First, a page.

Finally and perhaps most importantly, Stalin agreed at Yalta that once the War in Europe was over, he would transfer his forces from Europe to Asia and within 90 days would enter the War in the Pacific against Japan. This is where timing becomes critically important. The War in Europe ended on May 8, 1945. May 8 plus 90 days is August 8. If the U.S. wanted to prevent Russia from occupying territory in east Asia the way it had occupied territory in eastern Europe, it needed to end the war as quickly as possible.

This issue of territory in east Asia was especially important because before the war against Japan, China had been embroiled in a civil war of its own. It was the U.S.-favored nationalists under General Chiang Kai Shek against the communists under Mao Ze Dong. If communist Russia were allowed to gain territory in east Asia, it would throw its considerable military might behind Mao, almost certainly handing the communists a victory once the World War was ended and the civil war was resumed.

Once the bomb was proven to work on July 15, 1945, events took on a furious urgency. There was simply no time to work through negotiations with the Japanese. Every day of delay meant more land given up to Russia and, therefore, a greater likelihood of communist victory in the Chinese civil war. All of Asia might go communist. It would be a strategic catastrophe for the U.S. to have won the War against the fascists only to hand it to its other arch enemy, the communists. The U.S. needed to end the War not in months, or even weeks, but in days.

So, on August 6, 1945, two days before the Russians were to declare war against Japan, the U.S. dropped the bomb on Hiroshima. There was no risk to U.S. forces then waiting for a Japanese response to the demand for surrender. The earliest planned invasion of the island was still three months away and the U.S. controlled the timing of all military engagements in the Pacific. But the Russian matter loomed and drove the decision on timing.

Major General Curtis LeMay commented on the bomb's use: "The War would have been over in two weeks without the Russians entering and without the atomic bomb. The atomic bomb had nothing to do with the end of the War at all." Except that it drastically speeded the War's end to deprive the Russians of territory in east Asia.

The story of military necessity, quickly and clumsily pasted together after the War's end, simply does not hold up against the overwhelming military realities of the time. On the other hand, the use of the bomb to contain Russian expansion and to make the Russians, in Truman's revealing phrase, "more manageable," comports completely with all known facts and especially with U.S. motivations and interests.

Which story should we accept, the one that doesn't hold together but that has been sanctifiied as national dogma? Or the one that does hold together but offends our self concept? How we answer says everything about our maturity and our capacity for intellectual honesty.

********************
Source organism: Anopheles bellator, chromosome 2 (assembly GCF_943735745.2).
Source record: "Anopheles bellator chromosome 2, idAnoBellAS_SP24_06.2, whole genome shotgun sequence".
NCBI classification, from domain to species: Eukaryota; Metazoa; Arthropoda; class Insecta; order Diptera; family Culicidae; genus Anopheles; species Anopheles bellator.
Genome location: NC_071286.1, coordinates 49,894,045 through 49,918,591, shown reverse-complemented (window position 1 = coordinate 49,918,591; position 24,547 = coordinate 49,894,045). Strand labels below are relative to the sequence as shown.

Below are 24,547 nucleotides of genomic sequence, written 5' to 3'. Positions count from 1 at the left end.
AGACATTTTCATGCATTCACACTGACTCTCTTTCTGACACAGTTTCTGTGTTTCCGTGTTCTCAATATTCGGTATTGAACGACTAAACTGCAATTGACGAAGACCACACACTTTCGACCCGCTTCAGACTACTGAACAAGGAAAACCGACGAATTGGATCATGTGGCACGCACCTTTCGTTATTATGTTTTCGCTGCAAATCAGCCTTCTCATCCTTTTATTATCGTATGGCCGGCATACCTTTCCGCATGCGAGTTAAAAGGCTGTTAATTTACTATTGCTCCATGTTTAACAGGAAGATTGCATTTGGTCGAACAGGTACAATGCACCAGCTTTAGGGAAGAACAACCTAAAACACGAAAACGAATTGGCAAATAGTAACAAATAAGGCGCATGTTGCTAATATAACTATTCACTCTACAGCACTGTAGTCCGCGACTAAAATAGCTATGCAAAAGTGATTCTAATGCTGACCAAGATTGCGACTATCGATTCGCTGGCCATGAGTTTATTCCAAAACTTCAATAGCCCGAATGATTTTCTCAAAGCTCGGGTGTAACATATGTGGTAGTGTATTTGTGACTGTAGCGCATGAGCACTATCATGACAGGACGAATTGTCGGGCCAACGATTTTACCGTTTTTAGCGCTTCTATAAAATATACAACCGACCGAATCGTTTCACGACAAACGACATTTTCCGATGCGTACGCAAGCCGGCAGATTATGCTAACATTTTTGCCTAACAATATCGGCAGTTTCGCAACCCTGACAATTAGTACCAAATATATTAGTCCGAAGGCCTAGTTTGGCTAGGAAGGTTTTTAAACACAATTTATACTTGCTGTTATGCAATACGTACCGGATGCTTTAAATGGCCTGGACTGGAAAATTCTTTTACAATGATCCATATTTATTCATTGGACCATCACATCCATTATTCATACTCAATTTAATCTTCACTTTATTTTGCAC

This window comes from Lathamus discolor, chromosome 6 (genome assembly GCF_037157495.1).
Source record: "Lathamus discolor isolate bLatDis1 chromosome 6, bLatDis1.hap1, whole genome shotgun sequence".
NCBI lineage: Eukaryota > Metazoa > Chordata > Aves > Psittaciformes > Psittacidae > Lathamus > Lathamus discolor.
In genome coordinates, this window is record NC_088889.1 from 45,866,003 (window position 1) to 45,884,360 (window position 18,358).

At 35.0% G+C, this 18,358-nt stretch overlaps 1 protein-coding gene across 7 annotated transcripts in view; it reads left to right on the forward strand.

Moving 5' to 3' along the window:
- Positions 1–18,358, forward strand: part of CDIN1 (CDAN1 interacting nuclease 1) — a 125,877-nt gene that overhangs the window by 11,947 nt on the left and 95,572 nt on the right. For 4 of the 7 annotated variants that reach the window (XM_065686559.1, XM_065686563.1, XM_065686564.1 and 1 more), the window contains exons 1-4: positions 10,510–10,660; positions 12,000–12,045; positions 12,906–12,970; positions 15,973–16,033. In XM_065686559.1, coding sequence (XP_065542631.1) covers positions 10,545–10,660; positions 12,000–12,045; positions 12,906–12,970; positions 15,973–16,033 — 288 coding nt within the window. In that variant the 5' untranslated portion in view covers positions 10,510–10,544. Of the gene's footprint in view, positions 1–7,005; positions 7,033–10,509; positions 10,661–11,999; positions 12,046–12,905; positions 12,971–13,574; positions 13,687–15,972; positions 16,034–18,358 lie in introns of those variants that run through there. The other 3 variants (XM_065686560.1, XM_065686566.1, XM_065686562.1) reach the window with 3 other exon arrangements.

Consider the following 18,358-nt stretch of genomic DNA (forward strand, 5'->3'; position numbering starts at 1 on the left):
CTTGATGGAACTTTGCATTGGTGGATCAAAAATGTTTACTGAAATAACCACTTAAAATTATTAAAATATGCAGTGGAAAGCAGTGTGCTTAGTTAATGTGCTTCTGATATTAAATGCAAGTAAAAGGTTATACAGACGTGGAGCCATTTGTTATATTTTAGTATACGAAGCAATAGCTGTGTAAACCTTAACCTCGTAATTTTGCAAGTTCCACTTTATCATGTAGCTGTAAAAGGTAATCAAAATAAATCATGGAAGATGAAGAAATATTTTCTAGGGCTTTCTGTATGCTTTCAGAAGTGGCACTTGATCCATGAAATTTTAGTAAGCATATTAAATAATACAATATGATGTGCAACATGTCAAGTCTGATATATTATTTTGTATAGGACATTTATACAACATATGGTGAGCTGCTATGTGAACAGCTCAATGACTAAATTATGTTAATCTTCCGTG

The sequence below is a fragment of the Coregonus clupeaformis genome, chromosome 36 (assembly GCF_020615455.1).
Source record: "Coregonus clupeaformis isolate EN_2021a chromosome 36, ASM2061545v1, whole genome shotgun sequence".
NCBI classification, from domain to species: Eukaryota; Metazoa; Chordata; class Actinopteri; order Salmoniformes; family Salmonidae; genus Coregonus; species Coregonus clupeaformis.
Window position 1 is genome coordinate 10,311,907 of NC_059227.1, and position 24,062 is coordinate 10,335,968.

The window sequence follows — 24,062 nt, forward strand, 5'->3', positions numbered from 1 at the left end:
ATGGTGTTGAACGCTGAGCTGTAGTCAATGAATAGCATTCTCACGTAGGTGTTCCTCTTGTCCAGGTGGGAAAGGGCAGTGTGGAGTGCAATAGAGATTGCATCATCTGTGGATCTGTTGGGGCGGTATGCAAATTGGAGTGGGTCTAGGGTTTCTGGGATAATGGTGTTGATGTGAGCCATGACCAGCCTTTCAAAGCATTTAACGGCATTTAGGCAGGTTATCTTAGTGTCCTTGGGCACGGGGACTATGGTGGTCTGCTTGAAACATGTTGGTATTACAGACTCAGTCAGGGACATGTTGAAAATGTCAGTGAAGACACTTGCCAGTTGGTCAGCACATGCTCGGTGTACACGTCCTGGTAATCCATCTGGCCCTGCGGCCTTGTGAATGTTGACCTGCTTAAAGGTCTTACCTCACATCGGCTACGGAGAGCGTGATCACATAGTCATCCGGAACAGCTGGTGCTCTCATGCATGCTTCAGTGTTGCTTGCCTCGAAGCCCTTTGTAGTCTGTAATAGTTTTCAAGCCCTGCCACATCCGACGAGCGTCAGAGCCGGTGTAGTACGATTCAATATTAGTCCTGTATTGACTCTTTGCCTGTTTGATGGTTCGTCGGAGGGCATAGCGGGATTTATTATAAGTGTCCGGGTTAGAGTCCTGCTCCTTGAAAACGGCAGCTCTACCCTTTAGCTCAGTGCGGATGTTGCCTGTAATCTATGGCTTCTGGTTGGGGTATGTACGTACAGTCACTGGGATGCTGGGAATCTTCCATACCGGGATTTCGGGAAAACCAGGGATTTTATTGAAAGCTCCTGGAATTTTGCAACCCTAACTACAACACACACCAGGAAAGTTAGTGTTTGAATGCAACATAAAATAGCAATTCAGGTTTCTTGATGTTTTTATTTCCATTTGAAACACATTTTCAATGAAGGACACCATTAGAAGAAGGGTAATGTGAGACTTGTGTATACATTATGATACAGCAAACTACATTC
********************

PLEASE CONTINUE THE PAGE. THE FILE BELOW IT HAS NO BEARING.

(http://www.commondreams.org...)

Debate Round No. 1
BillyTheKids

Pro

August 6, 1945, "The Day That Shook The World", a day that many Japanese and Americans will remember; a day of death for many, but also life, a day that few today remember. After many years of war and bloodshed, there was finally a stop, with the dropping of the atomic bomb. The atomic bomb, tested on July 16, 1945, in Los Alamos, New Mexico, finally gave the United States an answer to the end of World War II. After six years of fighting, the war in Europe had ended. The only thing left was the Japanese. Invasion or the bomb were the two options and President Harry S. Truman said, "Invasion would end up being like an Okinawa from north to south." Invasion was not the answer. Great scientists had found the answer at the end of The Manhattan Project. The U.S. was about to make a decision that would change the lives of thousands in an instant. Harry S. Truman made the correct decision in dropping the bomb on Hiroshima, a decision that was and always will be justified.
On July 16, 1945, the United States military tested the world"s deadliest weapon, in Los Alamos, New Mexico, at 5:29 AM. After four years of hard work and research, some believed that the the bomb could have destroyed the world, by causing a continuous nuclear reaction. Though that wasn"t the case it was not far from it, when the bomb had dropped from the pole it hit the ground at a speed of 100 MPG, causing an awe inspiring explosion described to by the sun. When the smoke had cleared the metal cage that was holding the bomb had melted, and the sand at the explosion was glass! The United States of America had successfully created the most deadly weapon known to man, The Atomic Bomb.
Japan was ready for an invasion, with the US blockading their resources and frequent bombings on major cities they were preparing for the worst. The military wanted to continue to fight, calling this Operation Getsugo. This was being used by training the civilians how to defend against the homeland. For example, the students were learning how to fight for have of their school day. Young children were being taught how to fight with a sword. Other adults were being taught how to use a gun and had been advised to keep a weapon with them at all times for safety. Many people were being taught how to become suicide bombers, and throw themselves under tanks. The Japanese were getting prepared for the worst.